Closing ceremony of the International Year of Global Understanding (IYGU) presents record of success and looks towards lasting future.
Jena (Germany, 21.11.17) All individuals have the potential to change the world through their actions. To achieve this, however, they need to understand their own lives in a global context. This is the thought underlying the ‘International Year of Global Understanding’ (IYGU), which was celebrated around the world in 2016. The IYGU, jointly proclaimed by the three Science Councils for the natural and social sciences, and the humanities on the basis of a UNESCO resolution on 13 September 2015, traces its origins to the German state of Thuringia – Friedrich Schiller University in Jena, to be precise. Prof. Benno Werlen (Chair of Social Geography) initiated the year in cooperation with the International Geographical Union. On 21 November 2017, many prominent guests attended the closing ceremony in Jena (Germany), which took stock of the achievements to date as well as discussing the future.
Growing Public Interest
Global Understanding has become a global brand, as it was stated at the World Humanities Conference in august this year. Benno Werlen points first to the simple example as evidence of growing public interest: the steady increase in the number of Google hits for the term. But more importantly he mentions the fact that UNESCO proclaimed the annual World Science Day 2017 under the motto ‘Science for Global Understanding’. UNESCO Director-General Irina Bokova said on this subject: “This year’s theme for the World Science Day for Peace and Development, Science for global understanding, encompasses UNESCO’s approach to develop scientific cooperation between and within societies, combining global sustainability and local actions and knowledge.”
“One could hardly imagine an International Year having a greater effect on science policy,” comments Prof. Werlen, who also sees the cross-disciplinary cooperation within the sciences as being of enormous benefit.
That this effect will be lasting is evidenced by the institutional conditions that have been created. In 2016 a total of 40 regional action centres were established worldwide, which, together with 20 additional cooperation partners, put on more than 1,000 events that spread the idea of Global Understanding. These included scientific conferences as well as art and technology festivals, television documentaries, special stamps, and numerous brochures, books and educational materials, with which the organisers touched millions of people.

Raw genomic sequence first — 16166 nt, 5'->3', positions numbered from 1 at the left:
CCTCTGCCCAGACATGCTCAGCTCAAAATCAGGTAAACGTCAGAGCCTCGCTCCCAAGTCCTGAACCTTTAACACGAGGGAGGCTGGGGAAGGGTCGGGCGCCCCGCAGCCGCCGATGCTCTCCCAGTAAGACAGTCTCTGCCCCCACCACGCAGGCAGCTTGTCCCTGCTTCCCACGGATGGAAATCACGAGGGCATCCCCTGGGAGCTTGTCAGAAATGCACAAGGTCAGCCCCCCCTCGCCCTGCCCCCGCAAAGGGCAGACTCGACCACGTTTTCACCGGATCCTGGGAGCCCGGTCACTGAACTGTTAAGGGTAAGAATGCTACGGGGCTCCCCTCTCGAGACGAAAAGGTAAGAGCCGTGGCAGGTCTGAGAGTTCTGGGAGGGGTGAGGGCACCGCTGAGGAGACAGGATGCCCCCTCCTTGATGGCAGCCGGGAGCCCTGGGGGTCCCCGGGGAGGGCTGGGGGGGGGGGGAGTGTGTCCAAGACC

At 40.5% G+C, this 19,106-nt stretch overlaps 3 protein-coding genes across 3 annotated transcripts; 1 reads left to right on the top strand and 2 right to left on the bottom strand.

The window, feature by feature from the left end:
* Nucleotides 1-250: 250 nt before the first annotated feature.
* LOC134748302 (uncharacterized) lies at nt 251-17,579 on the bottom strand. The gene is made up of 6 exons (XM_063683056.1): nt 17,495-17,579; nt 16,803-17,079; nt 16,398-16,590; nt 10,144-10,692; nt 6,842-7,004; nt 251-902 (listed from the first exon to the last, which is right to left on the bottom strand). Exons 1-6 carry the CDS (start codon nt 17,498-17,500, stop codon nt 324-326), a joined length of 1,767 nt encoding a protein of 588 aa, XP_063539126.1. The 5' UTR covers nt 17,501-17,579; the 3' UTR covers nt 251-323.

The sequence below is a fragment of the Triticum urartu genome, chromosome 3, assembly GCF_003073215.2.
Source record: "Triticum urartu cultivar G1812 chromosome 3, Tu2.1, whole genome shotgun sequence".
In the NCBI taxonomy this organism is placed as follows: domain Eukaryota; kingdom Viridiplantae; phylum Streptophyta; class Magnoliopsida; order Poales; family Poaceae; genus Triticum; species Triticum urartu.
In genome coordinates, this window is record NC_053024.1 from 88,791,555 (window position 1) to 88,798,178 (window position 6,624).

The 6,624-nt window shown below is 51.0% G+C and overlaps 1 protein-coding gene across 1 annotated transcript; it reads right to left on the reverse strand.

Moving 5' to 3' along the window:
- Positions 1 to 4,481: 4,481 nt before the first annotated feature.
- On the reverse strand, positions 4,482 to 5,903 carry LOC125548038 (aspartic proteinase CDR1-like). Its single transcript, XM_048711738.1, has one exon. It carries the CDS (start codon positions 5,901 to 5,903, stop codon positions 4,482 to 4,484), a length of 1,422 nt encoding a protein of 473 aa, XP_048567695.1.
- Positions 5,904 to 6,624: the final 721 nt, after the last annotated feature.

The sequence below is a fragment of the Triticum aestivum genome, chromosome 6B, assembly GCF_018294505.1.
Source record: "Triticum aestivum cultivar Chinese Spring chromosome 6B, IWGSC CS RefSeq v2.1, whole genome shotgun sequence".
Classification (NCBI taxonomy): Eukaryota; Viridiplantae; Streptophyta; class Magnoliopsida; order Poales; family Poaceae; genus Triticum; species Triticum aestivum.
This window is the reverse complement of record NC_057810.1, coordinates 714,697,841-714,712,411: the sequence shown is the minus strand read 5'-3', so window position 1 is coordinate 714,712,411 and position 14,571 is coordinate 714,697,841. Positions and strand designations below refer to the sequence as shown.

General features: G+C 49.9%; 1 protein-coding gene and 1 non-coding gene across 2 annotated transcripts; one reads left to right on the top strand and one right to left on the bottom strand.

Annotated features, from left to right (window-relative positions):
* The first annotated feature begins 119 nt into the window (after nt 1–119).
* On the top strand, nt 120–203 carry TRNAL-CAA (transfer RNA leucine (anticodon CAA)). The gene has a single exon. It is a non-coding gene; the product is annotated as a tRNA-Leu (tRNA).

An important factor in the year’s success was the support of a large number of well-known personalities, not only from all areas of science and culture, but also from many parts of society. A clear illustration of this was the ceremony in Jena, at which Prof. Klaus Töpfer, former German Environment Minister and Executive Director of the UN Environment Programme, and Prof. Carlos Torres of the UNESCO chair in Los Angeles, gave the keynote speeches.
In addition to the contributions from numerous well-known figures, the closing ceremony focused on presenting major IYGU highlights. A wide range of topics and projects were represented, which have spread ideas around the world to help form connections and build bridges. In his welcoming address, Prof. Walter Rosenthal, President of Friedrich Schiller University Jena, referred to a key dimension of Global Understanding that promotes internationality and therefore peace, for which one must struggle every day.
The determination to spread the message of global understanding ever more widely is not limited to the many dedicated supporters of the IYGU and the regional action centres. The UNESCO chairs program will install a specific chair on “Global Understanding for Sustainability”. And above all, there should be a scientific decade of Global Understanding in the 2020s – because even after the ceremony in Jena, Global Understanding should continue to be a significant theme.
For further information: www.global-understanding.info
Prof. Benno Werlen
Institute for Geography of Friedrich Schiller University, Jena
Phone: +49 (0)3641 / 948840